• US 5,413,149 (Bentley Harris) describes a flexible, kink-resistant molded fabric product for protecting and / or sheathing cables, wires and wires, etc. The shaped fabric has a wall portion having a filament that is relative to the longitudinal axis of the molded product is elastically fixed in a spiral configuration. The wall portion may also have a filament in the form of peripheral rings which substantially conform to the shape and size of the cross-sectional configuration of the molded product. To achieve the elastic fixation, thermoplastic filaments are heated to a temperature above their glass transition point and then cooled to effect recrystallization or "fixation" of the filaments. The resulting product then has the desired spiral elastic bias. This is called "elastic recovery effort". In the US 5,413,149 Although the products described are satisfactory for many purposes, we have found that it can be difficult to designate the products on the line to be protected. In general, any attachment means, such as a short heat-shrinkable piece of tubing, is required at each end of the product.
  • Another well-known product known as "Expando" is also available in US 5,413,149 described. This product is an open mesh which, when longitudinally compressed, widens radially and vice versa. It is therefore compressed in the longitudinal direction, pushed over a hose to be protected and then stretched in the longitudinal direction. However, the ends must be fixed in position by any additional means. US-A-3 669 157 describes a woven textile fabric sheath which is heat shrinkable without changing the longitudinal dimension in the circumferential direction.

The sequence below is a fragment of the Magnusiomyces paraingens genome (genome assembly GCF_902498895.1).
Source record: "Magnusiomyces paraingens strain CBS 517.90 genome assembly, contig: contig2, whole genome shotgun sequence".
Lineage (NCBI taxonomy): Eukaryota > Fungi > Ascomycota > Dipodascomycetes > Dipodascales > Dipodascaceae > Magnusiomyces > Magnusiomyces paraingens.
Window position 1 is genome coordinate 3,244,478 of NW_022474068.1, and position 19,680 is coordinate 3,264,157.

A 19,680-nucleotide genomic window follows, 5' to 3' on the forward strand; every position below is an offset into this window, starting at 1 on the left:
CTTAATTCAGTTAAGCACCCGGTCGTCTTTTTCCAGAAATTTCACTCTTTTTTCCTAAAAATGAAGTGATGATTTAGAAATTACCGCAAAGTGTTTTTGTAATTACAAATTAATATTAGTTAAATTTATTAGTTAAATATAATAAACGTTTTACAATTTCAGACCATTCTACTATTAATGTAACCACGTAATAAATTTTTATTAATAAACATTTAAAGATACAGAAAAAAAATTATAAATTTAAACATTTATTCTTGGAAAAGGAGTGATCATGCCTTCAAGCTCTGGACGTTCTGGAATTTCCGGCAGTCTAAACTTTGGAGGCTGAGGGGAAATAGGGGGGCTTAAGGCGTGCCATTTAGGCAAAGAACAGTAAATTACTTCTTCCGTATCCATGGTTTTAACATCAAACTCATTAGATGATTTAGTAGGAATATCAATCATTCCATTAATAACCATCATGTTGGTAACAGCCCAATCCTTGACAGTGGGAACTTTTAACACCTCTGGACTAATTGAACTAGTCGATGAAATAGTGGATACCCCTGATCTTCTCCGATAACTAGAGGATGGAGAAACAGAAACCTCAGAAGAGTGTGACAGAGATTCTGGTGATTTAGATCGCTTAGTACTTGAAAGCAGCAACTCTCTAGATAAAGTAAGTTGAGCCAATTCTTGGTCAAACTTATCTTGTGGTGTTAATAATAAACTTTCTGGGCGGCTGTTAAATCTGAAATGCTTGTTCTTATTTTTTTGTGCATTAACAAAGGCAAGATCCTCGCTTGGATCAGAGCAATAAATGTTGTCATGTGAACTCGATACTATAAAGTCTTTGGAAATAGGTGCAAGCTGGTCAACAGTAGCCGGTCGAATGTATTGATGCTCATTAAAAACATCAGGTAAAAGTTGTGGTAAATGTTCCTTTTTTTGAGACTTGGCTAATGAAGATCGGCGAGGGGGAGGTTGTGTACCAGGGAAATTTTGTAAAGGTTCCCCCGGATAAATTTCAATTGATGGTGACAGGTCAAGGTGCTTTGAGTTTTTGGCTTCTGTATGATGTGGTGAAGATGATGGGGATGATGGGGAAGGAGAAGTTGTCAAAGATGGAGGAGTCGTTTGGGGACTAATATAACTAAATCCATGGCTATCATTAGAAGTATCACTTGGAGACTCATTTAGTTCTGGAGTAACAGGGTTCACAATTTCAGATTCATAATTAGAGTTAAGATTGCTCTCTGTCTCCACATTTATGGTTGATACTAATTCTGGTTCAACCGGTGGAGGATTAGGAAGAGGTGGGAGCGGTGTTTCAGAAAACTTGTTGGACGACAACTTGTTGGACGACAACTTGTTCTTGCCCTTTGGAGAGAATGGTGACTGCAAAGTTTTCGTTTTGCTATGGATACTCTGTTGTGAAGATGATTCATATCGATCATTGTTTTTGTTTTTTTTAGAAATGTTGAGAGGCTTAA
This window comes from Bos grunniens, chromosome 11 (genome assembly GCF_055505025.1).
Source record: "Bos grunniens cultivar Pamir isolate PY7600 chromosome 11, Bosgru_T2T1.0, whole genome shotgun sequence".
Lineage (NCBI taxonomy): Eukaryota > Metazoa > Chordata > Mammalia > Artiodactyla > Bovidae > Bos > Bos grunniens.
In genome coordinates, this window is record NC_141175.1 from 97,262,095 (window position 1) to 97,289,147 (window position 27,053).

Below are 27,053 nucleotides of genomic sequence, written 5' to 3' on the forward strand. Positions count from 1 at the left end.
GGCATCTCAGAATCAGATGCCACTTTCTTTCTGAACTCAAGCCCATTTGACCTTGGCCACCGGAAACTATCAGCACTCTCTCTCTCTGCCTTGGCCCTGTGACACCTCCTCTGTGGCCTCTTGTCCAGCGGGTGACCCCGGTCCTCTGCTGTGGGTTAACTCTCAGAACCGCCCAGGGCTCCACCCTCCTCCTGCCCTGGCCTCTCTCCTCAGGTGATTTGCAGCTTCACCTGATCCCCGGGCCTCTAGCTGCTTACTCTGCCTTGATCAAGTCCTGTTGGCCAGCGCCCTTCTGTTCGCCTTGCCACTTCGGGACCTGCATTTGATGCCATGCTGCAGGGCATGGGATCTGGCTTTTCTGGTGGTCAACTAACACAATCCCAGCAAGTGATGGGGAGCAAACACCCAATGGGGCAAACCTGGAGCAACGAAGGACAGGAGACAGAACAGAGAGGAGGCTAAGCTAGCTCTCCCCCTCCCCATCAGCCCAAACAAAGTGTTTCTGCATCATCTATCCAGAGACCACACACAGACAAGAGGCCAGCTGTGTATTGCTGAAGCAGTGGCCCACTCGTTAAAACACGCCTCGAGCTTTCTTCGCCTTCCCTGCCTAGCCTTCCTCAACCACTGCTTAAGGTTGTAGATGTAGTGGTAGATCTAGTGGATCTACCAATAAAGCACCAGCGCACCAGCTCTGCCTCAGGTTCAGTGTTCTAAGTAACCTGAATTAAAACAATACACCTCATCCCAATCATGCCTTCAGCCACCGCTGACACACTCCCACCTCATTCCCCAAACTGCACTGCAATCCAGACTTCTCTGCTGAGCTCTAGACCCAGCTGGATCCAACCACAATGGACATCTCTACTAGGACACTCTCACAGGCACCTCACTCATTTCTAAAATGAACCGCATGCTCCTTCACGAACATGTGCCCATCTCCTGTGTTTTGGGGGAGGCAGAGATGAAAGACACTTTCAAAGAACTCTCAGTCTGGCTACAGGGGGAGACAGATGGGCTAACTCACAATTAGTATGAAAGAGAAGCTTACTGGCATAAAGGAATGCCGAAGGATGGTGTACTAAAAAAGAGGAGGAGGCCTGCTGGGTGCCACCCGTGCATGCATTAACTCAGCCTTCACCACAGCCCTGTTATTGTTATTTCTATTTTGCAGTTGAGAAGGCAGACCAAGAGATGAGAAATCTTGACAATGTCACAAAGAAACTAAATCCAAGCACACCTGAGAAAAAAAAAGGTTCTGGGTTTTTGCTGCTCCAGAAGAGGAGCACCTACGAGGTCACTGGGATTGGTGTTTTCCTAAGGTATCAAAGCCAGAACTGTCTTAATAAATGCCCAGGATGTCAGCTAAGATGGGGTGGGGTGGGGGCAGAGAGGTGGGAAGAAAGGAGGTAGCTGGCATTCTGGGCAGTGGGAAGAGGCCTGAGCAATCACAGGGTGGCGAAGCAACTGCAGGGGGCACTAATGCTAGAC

• I have now discovered an alternative approach to abrasion resistance utilizing hot shrinkage of a fabric fabric, and one aspect of the present invention thus provides for the use of a circumferentially heat-shrinkable fabric panel to form a non-linearly shaped conduit, such as a fabric Pipe or a flexible hose to impart abrasion resistance, wherein the jacket when it is heat shrunk in the circumferential direction, also undergoes a certain longitudinal shrinkage.
  • It should be noted that although "hot shrinkage" utilizes the property of the "elastic defaulting endeavor" that is in US 5,413,149 described elastic fixation does not result in a heat-shrinkable sheath. Since a helical configuration is established in the fixation process, the effect of heat on the known product, if any, would result in its radial expansion. In this regard, and elsewhere, the prior art teaches clearly in a direction away from the present invention direction.